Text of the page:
Monday, January 30, 2006

A Dose Of Irony

The following statement was made in 1952:
The American people realize this cannot be made a fight between America's two great political parties. If this fight against Communism is made a fight between America's two great political parties the American people know that one of those parties will be destroyed and the Republic cannot endure very long as a one party system.
The person who said that was Senator Joseph McCarthy.  The context was the Red Scare.  Senator McCarthy, among others, went on to accuse the Democratic Party of succumbing to influence from the Communist Party.  McCarthy warned that casting the global struggle against Communism as a struggle between the Democrats and Republicans would cause irreparable harm to the USA.  Then he proceeded to do exactly that.  It did not do as much harm as he had anticipated, either to the USA or to the Democratic Party, and it probably did little harm to the Communists, either.  Some individuals suffered harm, and the whole thing turned out to be a waste of time.  

That is not to say there was no Communist threat.  The USSR was building  nuclear weapons and intercontinental ballistic missiles.  They had submarines and long-range bombers.  In addition, they had an enormous conventional military force; it may have been able to conquer all of Europe, even without nuclear weapons.  They even tried to put nuclear weapons in Cuba.  The point is that, even in the face of a substantial threat, there was no justification for the extreme tactics that characterized what came to be known as McCarthyism.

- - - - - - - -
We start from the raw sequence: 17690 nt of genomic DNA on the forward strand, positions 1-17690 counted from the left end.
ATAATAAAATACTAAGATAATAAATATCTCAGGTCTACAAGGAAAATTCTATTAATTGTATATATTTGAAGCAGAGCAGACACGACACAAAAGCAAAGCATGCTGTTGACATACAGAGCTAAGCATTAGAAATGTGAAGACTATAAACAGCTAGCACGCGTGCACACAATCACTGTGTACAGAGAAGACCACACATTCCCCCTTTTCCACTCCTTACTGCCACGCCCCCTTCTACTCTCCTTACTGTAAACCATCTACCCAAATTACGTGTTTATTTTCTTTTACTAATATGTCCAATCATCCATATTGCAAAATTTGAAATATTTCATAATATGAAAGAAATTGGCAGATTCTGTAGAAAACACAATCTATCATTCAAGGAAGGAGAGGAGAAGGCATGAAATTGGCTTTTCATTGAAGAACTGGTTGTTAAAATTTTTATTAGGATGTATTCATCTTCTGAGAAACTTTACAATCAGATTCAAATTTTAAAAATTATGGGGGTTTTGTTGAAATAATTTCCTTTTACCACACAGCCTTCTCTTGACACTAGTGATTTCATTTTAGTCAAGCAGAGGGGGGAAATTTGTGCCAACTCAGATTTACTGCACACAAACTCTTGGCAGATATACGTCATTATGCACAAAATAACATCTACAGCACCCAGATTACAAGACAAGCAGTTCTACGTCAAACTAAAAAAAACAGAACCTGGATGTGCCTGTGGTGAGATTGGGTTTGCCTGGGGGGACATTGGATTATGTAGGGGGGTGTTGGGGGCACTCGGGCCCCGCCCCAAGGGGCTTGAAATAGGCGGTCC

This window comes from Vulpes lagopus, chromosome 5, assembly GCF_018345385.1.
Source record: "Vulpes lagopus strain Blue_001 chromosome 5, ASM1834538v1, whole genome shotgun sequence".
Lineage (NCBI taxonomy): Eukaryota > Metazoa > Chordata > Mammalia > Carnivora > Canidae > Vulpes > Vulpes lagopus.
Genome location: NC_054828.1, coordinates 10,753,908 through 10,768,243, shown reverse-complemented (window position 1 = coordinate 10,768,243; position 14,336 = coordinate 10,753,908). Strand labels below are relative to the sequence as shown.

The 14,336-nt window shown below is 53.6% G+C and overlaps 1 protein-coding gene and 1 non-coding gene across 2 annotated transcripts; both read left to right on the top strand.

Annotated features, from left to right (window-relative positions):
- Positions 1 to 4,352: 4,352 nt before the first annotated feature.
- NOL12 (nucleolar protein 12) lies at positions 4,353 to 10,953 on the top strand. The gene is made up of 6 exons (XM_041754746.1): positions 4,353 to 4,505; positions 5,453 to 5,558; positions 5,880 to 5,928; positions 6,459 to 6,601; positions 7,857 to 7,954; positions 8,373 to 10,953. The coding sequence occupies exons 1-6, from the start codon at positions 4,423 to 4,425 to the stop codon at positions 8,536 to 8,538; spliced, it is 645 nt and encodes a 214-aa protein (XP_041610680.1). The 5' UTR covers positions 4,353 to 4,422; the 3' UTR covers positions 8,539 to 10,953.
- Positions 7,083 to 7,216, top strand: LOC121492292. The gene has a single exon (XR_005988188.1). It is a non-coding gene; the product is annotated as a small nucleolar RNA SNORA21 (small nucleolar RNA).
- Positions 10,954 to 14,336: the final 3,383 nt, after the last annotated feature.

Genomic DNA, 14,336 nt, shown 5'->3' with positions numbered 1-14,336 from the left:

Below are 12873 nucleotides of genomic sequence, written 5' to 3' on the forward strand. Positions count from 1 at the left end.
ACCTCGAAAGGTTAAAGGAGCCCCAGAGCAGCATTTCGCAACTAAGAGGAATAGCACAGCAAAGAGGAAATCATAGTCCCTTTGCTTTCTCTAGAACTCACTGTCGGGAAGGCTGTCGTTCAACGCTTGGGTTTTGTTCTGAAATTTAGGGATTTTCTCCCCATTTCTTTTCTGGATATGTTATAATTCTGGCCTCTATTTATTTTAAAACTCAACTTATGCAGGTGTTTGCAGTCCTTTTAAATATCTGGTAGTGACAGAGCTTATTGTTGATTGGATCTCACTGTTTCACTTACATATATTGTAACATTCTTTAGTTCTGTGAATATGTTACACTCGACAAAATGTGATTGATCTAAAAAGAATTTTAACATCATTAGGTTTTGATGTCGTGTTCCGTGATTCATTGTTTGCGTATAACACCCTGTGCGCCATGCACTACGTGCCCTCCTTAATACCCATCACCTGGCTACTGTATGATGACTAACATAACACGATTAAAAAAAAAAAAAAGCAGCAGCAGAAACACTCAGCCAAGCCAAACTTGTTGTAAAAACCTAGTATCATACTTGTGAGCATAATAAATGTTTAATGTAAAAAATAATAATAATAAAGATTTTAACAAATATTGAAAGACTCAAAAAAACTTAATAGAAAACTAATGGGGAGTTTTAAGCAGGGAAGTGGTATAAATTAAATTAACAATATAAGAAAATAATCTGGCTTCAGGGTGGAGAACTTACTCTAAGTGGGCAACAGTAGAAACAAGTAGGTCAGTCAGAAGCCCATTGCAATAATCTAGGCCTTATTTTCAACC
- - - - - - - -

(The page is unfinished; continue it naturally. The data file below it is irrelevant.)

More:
McCarthy was correct, in that there was a great potential for our political system to be harmed by the identification of pro-Communist sympathies with one legitimate political party.  It did not turn out too badly, mostly because some politicians and some journalists (most notably, Edward R. Murrow) could see what was going on, and managed to convince a large number of voters that they could vote for Democrats and still be patriots.  Perhaps more importantly, in the 1950's only part of the Republican Party went along with McCarthy.  Had the entire party done so, the results might have been substantially worse.  

It would be easy to draw parallels between the situation in the 50's and that in modern times.  Substitute Al Queda for Communism, Karl Rove for Joseph McCarthy, and you see what one political party is trying to do to the other.  Again, we see a lack of unity developing in the Republican Party; not all are on board with the domestic spying business, for example.  We still need to see more effort on the part of journalists, and we need to see the American people get wise to the ploy.  With a little good luck, we can minimize the damage to our political system.